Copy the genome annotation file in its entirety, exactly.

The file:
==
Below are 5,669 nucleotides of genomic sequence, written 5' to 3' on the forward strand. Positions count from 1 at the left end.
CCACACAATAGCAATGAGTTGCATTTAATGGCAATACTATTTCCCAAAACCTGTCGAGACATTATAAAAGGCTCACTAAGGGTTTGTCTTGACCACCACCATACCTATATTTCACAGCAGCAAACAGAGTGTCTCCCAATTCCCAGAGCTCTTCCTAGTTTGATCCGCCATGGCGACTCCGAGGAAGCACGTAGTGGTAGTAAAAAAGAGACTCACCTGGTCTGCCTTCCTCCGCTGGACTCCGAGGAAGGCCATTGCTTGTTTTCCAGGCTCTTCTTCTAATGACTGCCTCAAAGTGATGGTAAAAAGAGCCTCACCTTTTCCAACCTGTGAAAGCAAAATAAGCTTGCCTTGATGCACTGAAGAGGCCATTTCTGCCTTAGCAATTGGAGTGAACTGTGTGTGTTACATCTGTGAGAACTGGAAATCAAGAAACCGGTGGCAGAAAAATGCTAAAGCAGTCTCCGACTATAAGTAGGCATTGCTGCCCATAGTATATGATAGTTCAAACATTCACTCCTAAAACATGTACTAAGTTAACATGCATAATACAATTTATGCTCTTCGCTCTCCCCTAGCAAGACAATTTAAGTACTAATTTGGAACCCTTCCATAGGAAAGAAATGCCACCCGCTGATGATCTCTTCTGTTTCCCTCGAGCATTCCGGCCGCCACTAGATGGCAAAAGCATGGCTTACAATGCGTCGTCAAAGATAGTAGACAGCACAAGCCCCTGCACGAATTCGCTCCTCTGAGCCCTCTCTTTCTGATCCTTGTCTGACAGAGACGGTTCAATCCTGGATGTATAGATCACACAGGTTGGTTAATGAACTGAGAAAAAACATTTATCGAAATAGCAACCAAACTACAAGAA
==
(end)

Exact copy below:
Below are 5,669 nucleotides of genomic sequence, written 5' to 3' on the forward strand. Positions count from 1 at the left end.
CCACACAATAGCAATGAGTTGCATTTAATGGCAATACTATTTCCCAAAACCTGTCGAGACATTATAAAAGGCTCACTAAGGGTTTGTCTTGACCACCACCATACCTATATTTCACAGCAGCAAACAGAGTGTCTCCCAATTCCCAGAGCTCTTCCTAGTTTGATCCGCCATGGCGACTCCGAGGAAGCACGTAGTGGTAGTAAAAAAGAGACTCACCTGGTCTGCCTTCCTCCGCTGGACTCCGAGGAAGGCCATTGCTTGTTTTCCAGGCTCTTCTTCTAATGACTGCCTCAAAGTGATGGTAAAAAGAGCCTCACCTTTTCCAACCTGTGAAAGCAAAATAAGCTTGCCTTGATGCACTGAAGAGGCCATTTCTGCCTTAGCAATTGGAGTGAACTGTGTGTGTTACATCTGTGAGAACTGGAAATCAAGAAACCGGTGGCAGAAAAATGCTAAAGCAGTCTCCGACTATAAGTAGGCATTGCTGCCCATAGTATATGATAGTTCAAACATTCACTCCTAAAACATGTACTAAGTTAACATGCATAATACAATTTATGCTCTTCGCTCTCCCCTAGCAAGACAATTTAAGTACTAATTTGGAACCCTTCCATAGGAAAGAAATGCCACCCGCTGATGATCTCTTCTGTTTCCCTCGAGCATTCCGGCCGCCACTAGATGGCAAAAGCATGGCTTACAATGCGTCGTCAAAGATAGTAGACAGCACAAGCCCCTGCACGAATTCGCTCCTCTGAGCCCTCTCTTTCTGATCCTTGTCTGACAGAGACGGTTCAATCCTGGATGTATAGATCACACAGGTTGGTTAATGAACTGAGAAAAAACATTTATCGAAATAGCAACCAAACTACAAGAA